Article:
Although nowhere near the genuine human hand design, today’s advancements in android arm prostheses are light years ahead of the awkward “claws” that many amputees have been fitted with. Dean Kamen’s robotic arm, which he has been developing since 2007, for example, is fully articulated: It allows the user the same degrees of movement as a natural arm, and is sensitive enough to peel a banana or even pick up a grape without crushing it. Android arms are moving forward quite well.

Harshbarger and his team of 30 public and private partners have made Proto 2, prosthetic arm which they say “may not be as good as the real thing, but it's narrowing the gap.” Most robotic arms move in three ways: they can bend at the elbow and rotate at the wrist, and a rudimentary hand can clamp shut. The Proto 2 allows for 27 different kinds of movement, including individual finger bending. In addition, Proto 2 is wired directly to residual nerve fibers while other myoelectric arms operate in response to muscle movements. In short, one can control their arm device merely by thinking. Lastly and most remarkably, Harshbager says that, users can actually feel with the new arm, thanks to 80 sensors in the fingertips and palm that send signals back to the brain. "It's hard not to get emotional about the progress we've made," he reports.

This type of technology is hopefully becoming the norm. An electrician who lost both his arms at work was fitted with a similar bionic arm to his left shoulder. Scientists at the Rehabilitation Institute of Chicago dissected the four major nerves that once went down the man’s arms and placed them on his chest muscles. The nerves grew into the muscles, which then allowed him to direct his new arm through his own brain impulses. Using the arm, he can now shave, put on socks and glasses, and work in the garden, as well as operate more complex tasks like opening a jar and throwing and playing catch with his grandchildren.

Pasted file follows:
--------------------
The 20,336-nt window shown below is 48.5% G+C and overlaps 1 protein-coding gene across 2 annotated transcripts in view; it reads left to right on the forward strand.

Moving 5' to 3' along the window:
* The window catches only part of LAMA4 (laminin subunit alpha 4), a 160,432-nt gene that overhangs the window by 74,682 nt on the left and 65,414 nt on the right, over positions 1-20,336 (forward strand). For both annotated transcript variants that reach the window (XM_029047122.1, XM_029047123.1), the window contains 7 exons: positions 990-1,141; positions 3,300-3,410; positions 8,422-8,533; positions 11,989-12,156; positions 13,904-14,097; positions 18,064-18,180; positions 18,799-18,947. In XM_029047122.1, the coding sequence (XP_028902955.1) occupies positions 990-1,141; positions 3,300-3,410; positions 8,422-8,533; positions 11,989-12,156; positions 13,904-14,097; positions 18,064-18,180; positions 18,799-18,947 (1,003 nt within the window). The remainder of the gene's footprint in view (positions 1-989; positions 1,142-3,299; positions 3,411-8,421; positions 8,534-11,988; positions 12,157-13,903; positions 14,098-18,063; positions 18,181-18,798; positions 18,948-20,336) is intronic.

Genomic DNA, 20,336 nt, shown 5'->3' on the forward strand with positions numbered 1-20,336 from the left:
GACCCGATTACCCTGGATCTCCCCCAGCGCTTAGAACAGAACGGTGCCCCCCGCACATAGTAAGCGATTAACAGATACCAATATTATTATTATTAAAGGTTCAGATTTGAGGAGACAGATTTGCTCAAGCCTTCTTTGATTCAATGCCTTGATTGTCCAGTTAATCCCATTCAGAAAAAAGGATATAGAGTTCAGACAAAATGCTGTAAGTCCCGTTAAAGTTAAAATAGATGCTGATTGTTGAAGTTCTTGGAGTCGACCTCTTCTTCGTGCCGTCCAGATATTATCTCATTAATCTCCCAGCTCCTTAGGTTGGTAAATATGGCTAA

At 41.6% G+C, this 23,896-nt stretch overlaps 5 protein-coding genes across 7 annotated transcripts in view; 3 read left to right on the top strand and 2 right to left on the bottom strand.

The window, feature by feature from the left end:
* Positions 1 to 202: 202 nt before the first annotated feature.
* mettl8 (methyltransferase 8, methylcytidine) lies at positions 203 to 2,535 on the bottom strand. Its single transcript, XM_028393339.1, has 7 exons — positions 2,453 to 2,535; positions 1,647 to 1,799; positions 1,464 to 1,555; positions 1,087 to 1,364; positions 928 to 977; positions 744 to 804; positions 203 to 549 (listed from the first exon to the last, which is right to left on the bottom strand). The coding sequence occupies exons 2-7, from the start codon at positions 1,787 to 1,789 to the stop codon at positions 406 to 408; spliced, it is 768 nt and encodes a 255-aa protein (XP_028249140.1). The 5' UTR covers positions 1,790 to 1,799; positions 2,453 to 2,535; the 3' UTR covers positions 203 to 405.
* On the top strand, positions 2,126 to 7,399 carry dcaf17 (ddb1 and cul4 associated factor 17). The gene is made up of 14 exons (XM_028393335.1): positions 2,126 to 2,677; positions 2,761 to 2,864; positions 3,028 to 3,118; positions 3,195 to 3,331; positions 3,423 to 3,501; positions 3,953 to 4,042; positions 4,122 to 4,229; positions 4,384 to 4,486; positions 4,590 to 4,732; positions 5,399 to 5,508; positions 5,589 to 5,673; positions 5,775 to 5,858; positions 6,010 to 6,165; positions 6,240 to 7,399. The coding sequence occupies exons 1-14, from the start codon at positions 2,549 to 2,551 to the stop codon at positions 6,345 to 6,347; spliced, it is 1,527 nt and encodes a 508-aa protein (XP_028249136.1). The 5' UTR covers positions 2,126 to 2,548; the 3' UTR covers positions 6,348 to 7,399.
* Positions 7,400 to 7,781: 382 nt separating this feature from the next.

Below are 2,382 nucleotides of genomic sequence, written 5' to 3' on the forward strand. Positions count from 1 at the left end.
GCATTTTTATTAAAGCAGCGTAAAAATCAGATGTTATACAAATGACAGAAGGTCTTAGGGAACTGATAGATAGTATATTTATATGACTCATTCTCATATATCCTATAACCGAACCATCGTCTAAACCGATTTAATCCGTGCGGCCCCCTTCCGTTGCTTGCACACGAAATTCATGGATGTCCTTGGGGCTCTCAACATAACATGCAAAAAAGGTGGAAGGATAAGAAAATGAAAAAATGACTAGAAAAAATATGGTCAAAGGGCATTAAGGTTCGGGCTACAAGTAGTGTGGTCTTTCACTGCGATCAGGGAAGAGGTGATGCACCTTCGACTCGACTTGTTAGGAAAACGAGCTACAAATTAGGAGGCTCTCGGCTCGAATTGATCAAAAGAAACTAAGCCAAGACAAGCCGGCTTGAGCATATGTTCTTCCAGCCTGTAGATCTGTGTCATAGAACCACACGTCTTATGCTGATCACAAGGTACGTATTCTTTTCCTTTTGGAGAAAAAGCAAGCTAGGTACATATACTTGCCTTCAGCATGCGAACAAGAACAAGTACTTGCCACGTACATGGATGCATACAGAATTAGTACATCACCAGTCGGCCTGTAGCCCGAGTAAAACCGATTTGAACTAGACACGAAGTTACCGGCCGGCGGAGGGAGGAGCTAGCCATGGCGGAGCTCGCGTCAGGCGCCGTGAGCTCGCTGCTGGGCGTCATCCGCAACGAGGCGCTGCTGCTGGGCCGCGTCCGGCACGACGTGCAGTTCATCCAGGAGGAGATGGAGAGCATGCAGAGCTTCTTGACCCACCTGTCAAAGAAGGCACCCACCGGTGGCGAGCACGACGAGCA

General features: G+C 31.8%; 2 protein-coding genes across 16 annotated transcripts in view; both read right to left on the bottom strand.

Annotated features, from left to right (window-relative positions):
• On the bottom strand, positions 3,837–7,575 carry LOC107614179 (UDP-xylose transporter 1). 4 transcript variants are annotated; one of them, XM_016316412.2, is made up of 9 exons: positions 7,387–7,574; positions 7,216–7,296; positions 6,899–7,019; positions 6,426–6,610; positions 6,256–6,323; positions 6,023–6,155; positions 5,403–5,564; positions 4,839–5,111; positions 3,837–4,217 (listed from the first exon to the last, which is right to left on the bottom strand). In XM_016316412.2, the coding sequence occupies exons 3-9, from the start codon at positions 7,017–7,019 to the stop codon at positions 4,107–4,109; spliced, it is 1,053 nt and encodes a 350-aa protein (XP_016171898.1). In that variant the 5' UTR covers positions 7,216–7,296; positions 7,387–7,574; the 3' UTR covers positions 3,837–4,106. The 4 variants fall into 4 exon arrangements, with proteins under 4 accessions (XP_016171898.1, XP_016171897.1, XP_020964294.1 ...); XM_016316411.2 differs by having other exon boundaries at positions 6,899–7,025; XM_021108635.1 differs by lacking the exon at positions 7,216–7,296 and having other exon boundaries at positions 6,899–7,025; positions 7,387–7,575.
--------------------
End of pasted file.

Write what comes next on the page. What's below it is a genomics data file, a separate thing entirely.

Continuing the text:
The same process was done to a woman who lost her arm at the shoulder in a motorcycle accident. Her new limb is a computer-controlled, electric-powered arm designed to do almost everything her biological arm could do. Doctors moved the ends of her mangled arm’s nerves to her chest, where electrodes on a harness detect tiny electric signals from them. These electric signals are transmitted to a miniature computer, which then translates them to another set of signals which control small electric motors in her new arm and hand. So all she has to do is think about what she wants to do, and like the stuff of science fiction, it happens.

Though robotic arms strive to replicate the human hand as closely as possible, it seems that in many cases, these prosthetic arms even exceed the human hand’s capabilities. There’s the da Vinci Surgical System, for example, which can perform delicate and highly complex operations without error. There’s Touch Bionics, who created the i-Limb Bionic Hand and now also has an i-Limb System, which can repeatedly lift a weight of 22 pounds above head height indefinitely. Obviously, something no ordinary human is capable of.

Like I said, losing a limb is not something to wish for, but with the rate of how things are going in the field of robotics, Both Anakin and Luke Skywalker would be happy.

Below are shots taken as I created the arm.